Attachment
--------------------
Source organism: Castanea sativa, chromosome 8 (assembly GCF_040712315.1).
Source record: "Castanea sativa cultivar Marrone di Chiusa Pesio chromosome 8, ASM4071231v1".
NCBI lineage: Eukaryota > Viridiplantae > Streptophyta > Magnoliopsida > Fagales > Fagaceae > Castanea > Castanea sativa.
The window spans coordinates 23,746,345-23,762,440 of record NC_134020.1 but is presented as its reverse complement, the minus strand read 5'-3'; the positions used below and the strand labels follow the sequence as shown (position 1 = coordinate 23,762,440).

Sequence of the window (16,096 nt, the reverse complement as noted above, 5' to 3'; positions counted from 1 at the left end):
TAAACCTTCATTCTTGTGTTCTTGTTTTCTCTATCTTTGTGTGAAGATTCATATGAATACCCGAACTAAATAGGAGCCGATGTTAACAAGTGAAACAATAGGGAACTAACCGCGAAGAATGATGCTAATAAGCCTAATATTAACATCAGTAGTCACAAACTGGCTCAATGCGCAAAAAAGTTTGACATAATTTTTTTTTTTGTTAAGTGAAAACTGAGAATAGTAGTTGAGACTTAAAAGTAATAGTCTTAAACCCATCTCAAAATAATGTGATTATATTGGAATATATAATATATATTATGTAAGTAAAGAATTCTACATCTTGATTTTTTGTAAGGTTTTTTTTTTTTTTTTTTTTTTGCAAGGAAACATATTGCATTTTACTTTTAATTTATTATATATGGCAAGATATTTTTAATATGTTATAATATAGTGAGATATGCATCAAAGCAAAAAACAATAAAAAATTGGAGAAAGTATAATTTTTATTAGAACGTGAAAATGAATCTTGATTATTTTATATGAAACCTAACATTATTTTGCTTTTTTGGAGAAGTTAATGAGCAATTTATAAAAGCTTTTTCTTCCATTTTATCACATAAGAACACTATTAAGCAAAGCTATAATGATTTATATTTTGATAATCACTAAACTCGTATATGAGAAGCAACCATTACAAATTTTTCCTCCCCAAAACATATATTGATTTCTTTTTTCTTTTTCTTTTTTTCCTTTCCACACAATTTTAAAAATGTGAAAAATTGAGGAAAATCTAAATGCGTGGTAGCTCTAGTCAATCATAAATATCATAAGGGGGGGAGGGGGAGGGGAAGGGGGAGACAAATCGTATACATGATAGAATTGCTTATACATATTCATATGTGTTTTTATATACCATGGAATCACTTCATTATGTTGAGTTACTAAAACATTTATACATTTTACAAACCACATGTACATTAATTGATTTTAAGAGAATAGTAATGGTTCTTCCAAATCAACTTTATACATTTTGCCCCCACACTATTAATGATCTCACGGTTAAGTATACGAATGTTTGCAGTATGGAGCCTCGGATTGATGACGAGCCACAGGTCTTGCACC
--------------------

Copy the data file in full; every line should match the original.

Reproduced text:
Source organism: Castanea sativa, chromosome 8 (assembly GCF_040712315.1).
Source record: "Castanea sativa cultivar Marrone di Chiusa Pesio chromosome 8, ASM4071231v1".
NCBI lineage: Eukaryota > Viridiplantae > Streptophyta > Magnoliopsida > Fagales > Fagaceae > Castanea > Castanea sativa.
The window spans coordinates 23,746,345-23,762,440 of record NC_134020.1 but is presented as its reverse complement, the minus strand read 5'-3'; the positions used below and the strand labels follow the sequence as shown (position 1 = coordinate 23,762,440).

Sequence of the window (16,096 nt, the reverse complement as noted above, 5' to 3'; positions counted from 1 at the left end):
TAAACCTTCATTCTTGTGTTCTTGTTTTCTCTATCTTTGTGTGAAGATTCATATGAATACCCGAACTAAATAGGAGCCGATGTTAACAAGTGAAACAATAGGGAACTAACCGCGAAGAATGATGCTAATAAGCCTAATATTAACATCAGTAGTCACAAACTGGCTCAATGCGCAAAAAAGTTTGACATAATTTTTTTTTTTGTTAAGTGAAAACTGAGAATAGTAGTTGAGACTTAAAAGTAATAGTCTTAAACCCATCTCAAAATAATGTGATTATATTGGAATATATAATATATATTATGTAAGTAAAGAATTCTACATCTTGATTTTTTGTAAGGTTTTTTTTTTTTTTTTTTTTTTGCAAGGAAACATATTGCATTTTACTTTTAATTTATTATATATGGCAAGATATTTTTAATATGTTATAATATAGTGAGATATGCATCAAAGCAAAAAACAATAAAAAATTGGAGAAAGTATAATTTTTATTAGAACGTGAAAATGAATCTTGATTATTTTATATGAAACCTAACATTATTTTGCTTTTTTGGAGAAGTTAATGAGCAATTTATAAAAGCTTTTTCTTCCATTTTATCACATAAGAACACTATTAAGCAAAGCTATAATGATTTATATTTTGATAATCACTAAACTCGTATATGAGAAGCAACCATTACAAATTTTTCCTCCCCAAAACATATATTGATTTCTTTTTTCTTTTTCTTTTTTTCCTTTCCACACAATTTTAAAAATGTGAAAAATTGAGGAAAATCTAAATGCGTGGTAGCTCTAGTCAATCATAAATATCATAAGGGGGGGAGGGGGAGGGGAAGGGGGAGACAAATCGTATACATGATAGAATTGCTTATACATATTCATATGTGTTTTTATATACCATGGAATCACTTCATTATGTTGAGTTACTAAAACATTTATACATTTTACAAACCACATGTACATTAATTGATTTTAAGAGAATAGTAATGGTTCTTCCAAATCAACTTTATACATTTTGCCCCCACACTATTAATGATCTCACGGTTAAGTATACGAATGTTTGCAGTATGGAGCCTCGGATTGATGACGAGCCACAGGTCTTGCACC